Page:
A special agreement led to the Information Technology Agreement of 1996. Each country involved in the agreement (initially 23 countries) was obligated to eliminate tariffs on imports of information technology goods and software. By 2007, 70 countries had embraced this agreement, so that 97 percent of international trade in these products is now free of tariff. Second, the developing countries that have joined the WTO since 1995 minimized their actual tariff rates as a condition for joining and accepted bound rates equal to, or very close to, their actual rates.
The Fifth Ministerial Conference in Cancún, in September 2003, was proposed as a stock-taking conference where members would come to an agreement on how to complete the rest of the negotiations. But the meeting was soured by discord on agricultural issues and ended in deadlock on the Singapore issues (World Trade Organization). “In 2003, member countries agreed to improve the rules on intellectual property to allow developing countries to import low-cost broad versions of patented drugs in health emergencies, however, there has been little progress. The major area of disagreement has been agriculture, for which, neither the United States nor the European Union has been willing to offer sufficient liberalization. The United States has resisted meaningful cuts in its subsidies to domestic agricultural production, and the European Union has been unwilling to offer sufficient cuts in tariffs and other barriers to agricultural imports. Without adequate progress on agriculture, the developing countries led by India and Brazil, have been unwilling to offer much in other areas of the agenda” (Pugel, 2009).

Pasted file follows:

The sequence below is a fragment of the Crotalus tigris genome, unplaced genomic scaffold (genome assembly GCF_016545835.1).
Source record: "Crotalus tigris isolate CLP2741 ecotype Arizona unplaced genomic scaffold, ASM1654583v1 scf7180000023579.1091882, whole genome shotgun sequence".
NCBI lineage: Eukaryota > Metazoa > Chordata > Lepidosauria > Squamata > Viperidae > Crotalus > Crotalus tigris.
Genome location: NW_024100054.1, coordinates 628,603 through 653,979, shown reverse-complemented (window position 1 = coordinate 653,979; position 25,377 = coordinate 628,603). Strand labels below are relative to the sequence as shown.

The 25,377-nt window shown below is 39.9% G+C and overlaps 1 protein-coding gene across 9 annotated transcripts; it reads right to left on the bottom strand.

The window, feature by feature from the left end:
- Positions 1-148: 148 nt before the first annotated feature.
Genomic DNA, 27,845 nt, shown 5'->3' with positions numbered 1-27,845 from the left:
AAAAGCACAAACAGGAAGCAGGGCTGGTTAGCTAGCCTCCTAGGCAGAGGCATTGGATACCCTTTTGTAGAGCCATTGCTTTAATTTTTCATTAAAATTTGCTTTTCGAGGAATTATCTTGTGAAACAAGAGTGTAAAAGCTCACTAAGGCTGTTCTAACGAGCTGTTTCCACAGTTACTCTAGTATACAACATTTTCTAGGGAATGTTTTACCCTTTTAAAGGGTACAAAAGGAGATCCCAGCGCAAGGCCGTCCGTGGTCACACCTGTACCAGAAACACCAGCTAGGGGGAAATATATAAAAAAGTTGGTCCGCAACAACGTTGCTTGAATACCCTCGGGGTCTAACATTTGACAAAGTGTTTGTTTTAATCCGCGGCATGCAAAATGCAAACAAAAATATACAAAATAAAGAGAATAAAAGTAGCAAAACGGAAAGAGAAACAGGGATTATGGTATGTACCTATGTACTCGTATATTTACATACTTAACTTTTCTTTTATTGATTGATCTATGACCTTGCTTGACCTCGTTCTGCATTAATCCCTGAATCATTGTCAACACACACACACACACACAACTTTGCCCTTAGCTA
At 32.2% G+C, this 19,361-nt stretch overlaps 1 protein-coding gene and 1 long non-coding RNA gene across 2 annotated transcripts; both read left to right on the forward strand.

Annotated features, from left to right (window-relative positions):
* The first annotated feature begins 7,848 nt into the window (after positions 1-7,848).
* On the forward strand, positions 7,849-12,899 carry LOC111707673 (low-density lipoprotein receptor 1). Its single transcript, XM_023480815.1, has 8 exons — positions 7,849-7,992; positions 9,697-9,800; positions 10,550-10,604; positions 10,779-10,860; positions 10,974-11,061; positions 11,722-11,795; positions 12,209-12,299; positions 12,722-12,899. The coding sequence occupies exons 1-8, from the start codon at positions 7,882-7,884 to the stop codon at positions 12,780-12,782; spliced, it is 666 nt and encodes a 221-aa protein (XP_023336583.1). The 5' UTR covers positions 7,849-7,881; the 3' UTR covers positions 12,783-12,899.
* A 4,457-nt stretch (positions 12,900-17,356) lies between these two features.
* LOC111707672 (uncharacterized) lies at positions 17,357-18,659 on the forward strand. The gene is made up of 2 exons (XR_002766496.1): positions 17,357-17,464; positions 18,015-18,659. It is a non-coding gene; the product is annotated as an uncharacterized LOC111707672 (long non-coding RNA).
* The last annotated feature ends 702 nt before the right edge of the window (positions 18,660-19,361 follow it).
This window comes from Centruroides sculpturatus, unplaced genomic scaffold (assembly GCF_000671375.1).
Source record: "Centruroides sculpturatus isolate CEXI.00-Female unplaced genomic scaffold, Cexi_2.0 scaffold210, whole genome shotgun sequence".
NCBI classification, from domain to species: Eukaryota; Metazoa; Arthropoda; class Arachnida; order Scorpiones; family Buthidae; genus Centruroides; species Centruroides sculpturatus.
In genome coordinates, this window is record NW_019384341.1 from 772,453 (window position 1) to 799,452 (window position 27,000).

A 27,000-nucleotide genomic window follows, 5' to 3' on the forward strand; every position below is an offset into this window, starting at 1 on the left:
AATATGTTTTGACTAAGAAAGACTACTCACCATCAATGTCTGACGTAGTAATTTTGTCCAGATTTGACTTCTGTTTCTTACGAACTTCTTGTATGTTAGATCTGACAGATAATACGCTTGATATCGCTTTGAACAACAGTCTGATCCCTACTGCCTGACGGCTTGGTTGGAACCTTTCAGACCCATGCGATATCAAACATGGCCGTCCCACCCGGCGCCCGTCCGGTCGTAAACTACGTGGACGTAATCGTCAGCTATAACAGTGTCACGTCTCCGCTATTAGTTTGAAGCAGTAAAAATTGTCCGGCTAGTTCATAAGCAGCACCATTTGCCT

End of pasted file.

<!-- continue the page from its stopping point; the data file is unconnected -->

“Further progress in narrowing members’ differences was made at the Hong Kong Ministerial Conference in December 2005, but some gaps remained unbridgeable and Director-General Pascal Lamy suspended the negotiations in July 2006″ (World Trade Organization), though discussions continued at a less formal level. Efforts then focused on trying to achieve a breakthrough in early 2007” (World Trade Organization).